It would also establish what will happen to services. For example, on the one hand, there are the voluntary organisations, about which there is a great deal of concern. The noble Viscount the Leader of the House referred to them in winding up the debate. Things have not been settled in anything like a satisfactory way so far as they are concerned. Another example—and there are many—is the question of waste disposal.

The Government in their White Paper Streamlining the Cities have concentrated on a thread that has run all through the arguments for the Bill. They say that they are streamlining. The result is entirely the opposite. Every concession that they have been forced to make, even though it has been unsatisfactory, has cut down the streamlining. Even the unsatisfactory way in which they are now proposing to deal with the voluntary organisations means setting up various additional types of organisation, all of which makes the changes more costly, longer delayed and less efficient.

The arts funding, which is to be transferred to the equivalent of quangos, is suffering the same sort of fate and great fears have been expressed. The funds are now to be channelled through the Arts Council; so the borough influence has once again been eroded. Historic buildings are another example. There was a great deal of uncertainty, concern and great pressure from the many organisations involved. It has now been announced that the main functions will be transferred to the Historic Buildings and Monuments Commission rather than to the boroughs. The boroughs do not come into many of the matters that arise.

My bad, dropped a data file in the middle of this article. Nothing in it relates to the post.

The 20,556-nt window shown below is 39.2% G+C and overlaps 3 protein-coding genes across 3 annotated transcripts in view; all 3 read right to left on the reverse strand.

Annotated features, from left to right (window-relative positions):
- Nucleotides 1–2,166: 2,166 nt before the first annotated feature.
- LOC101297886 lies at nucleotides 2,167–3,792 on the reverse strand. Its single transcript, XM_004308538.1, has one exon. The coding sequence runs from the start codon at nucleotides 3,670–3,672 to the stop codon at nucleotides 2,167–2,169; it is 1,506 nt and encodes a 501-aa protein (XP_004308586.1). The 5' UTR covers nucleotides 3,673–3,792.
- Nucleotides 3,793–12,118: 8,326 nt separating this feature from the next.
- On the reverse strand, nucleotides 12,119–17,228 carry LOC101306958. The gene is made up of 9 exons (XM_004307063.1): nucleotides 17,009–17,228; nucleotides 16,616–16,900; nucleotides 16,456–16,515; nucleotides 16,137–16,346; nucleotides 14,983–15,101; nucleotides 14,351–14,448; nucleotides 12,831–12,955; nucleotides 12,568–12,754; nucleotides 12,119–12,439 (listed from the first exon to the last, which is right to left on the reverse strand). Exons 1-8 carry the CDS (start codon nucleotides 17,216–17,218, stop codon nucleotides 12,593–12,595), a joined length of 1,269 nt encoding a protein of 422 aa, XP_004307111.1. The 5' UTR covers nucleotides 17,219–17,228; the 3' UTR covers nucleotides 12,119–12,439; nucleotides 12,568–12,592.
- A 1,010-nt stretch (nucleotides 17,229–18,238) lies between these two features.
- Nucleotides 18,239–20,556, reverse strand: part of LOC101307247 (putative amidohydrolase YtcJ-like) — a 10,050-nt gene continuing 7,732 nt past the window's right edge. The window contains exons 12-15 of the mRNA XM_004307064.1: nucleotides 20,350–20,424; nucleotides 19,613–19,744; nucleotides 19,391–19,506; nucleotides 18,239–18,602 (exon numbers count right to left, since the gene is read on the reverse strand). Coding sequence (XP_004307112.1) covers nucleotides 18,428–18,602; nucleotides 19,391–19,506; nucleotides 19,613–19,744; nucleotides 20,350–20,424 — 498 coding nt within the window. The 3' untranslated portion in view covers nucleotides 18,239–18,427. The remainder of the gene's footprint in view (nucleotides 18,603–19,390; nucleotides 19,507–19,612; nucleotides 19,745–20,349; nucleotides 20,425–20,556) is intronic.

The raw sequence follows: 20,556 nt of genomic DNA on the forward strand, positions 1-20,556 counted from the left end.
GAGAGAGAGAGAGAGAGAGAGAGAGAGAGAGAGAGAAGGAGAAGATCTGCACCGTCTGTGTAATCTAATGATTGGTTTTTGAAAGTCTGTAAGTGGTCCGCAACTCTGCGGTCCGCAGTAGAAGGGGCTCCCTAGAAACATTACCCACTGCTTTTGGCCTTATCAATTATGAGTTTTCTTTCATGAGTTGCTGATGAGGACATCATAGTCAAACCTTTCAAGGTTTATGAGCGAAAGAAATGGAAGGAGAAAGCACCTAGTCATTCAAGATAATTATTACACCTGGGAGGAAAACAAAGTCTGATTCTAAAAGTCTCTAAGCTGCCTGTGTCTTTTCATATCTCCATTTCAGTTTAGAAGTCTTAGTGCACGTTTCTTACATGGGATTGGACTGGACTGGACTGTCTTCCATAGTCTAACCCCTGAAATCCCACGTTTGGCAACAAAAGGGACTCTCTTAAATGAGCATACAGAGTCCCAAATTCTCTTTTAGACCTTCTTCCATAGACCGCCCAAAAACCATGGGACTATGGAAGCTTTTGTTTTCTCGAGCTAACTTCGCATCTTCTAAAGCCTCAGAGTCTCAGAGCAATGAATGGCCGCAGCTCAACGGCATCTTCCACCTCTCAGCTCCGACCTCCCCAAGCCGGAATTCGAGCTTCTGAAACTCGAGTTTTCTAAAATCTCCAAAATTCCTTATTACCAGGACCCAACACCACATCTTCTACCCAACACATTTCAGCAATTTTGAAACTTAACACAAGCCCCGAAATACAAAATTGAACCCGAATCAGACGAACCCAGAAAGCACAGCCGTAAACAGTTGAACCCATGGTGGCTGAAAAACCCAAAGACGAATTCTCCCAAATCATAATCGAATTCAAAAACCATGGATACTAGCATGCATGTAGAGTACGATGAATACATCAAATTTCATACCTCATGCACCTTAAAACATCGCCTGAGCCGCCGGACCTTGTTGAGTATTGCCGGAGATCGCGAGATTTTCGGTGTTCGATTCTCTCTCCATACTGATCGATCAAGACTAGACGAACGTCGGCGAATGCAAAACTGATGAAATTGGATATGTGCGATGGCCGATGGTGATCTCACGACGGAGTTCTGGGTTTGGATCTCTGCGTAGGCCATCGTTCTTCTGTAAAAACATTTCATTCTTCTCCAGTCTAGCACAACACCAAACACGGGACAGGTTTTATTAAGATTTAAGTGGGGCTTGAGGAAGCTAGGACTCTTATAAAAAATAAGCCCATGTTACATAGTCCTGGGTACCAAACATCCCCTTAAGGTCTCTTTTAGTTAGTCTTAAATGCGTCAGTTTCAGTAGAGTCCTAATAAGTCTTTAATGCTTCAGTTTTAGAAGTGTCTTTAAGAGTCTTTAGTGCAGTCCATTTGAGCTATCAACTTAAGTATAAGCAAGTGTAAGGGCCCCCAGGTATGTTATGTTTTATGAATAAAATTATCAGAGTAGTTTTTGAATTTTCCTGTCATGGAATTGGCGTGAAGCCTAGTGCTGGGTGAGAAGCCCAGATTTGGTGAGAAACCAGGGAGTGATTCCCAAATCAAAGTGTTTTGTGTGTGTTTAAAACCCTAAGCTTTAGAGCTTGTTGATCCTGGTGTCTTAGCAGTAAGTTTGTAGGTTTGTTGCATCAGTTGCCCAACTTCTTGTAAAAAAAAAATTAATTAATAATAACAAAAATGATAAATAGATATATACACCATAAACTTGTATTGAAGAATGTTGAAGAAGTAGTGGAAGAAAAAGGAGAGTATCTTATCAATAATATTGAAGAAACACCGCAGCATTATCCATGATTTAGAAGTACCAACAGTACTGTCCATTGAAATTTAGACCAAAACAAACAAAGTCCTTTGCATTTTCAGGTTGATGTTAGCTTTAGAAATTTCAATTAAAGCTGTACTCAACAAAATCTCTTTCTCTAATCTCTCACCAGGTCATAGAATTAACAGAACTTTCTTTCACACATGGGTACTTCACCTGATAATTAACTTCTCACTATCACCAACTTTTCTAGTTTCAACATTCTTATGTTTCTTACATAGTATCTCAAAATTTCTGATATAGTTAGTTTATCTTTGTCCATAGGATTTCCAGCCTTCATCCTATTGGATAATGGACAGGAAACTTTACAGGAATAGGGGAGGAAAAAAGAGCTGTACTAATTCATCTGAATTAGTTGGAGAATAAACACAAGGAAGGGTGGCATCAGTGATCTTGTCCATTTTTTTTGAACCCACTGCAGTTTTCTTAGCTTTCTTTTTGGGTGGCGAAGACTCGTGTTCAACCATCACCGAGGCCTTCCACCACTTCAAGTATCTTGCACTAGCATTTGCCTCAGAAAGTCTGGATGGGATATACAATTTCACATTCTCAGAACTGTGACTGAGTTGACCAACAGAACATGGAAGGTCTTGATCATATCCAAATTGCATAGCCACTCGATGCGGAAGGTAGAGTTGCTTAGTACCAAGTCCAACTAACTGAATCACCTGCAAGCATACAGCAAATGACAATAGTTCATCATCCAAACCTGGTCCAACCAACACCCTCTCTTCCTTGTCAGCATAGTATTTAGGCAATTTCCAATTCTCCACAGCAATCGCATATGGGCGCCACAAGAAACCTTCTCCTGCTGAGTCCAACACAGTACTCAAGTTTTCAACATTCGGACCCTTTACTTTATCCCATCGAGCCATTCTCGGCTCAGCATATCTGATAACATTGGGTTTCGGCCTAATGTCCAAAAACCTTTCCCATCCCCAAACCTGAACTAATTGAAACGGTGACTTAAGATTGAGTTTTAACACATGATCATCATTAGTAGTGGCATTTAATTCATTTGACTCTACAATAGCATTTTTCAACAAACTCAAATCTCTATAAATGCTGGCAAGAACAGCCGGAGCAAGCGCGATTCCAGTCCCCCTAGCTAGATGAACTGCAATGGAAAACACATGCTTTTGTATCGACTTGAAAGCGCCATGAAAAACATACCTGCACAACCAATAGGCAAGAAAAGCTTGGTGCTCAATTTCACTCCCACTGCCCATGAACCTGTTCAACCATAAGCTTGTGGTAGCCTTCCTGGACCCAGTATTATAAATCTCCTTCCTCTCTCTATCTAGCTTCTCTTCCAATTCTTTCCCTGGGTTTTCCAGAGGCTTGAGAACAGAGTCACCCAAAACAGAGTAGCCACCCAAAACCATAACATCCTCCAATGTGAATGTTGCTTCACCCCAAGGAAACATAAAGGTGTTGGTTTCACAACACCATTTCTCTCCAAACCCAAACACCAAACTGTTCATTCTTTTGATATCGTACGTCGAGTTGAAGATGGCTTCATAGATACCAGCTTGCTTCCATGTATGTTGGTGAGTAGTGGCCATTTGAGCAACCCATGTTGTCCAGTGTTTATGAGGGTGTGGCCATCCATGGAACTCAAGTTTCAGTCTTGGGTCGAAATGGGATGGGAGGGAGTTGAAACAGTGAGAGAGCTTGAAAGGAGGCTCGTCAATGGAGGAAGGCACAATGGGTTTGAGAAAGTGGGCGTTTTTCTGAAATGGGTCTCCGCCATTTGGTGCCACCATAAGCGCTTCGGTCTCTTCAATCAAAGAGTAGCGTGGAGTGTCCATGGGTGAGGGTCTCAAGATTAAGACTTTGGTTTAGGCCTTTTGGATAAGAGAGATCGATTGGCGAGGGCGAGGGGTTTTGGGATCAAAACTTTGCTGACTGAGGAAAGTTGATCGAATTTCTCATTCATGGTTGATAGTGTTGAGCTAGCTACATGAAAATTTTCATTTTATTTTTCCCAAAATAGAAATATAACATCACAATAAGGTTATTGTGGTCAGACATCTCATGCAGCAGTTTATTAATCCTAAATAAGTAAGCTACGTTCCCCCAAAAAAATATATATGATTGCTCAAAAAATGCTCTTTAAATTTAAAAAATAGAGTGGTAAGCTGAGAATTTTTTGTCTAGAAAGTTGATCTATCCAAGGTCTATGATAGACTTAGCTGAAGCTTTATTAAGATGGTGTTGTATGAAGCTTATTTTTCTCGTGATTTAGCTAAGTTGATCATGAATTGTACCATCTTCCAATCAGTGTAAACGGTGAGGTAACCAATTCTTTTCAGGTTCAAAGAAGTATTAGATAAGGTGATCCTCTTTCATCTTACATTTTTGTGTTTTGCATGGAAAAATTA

Then there is the Inner London Education Authority. The only substantial concession made by the Government in the White Paper consultation was to announce that ILEA will not be abolished with the GLC but that it will be a strategic elected authority. I am pleased that the Government did that, but it is curious, as it is entirely contrary to what they are doing on everything else. ILEA has twice as many staff as the GLC and a high expenditure in comparison; so it is a peculiar juxtapositioning. It is yet another example of the way the proposals have not been thought out. It is a hand-to-mouth way of doing things and can hardly be described as good or even passable legislation.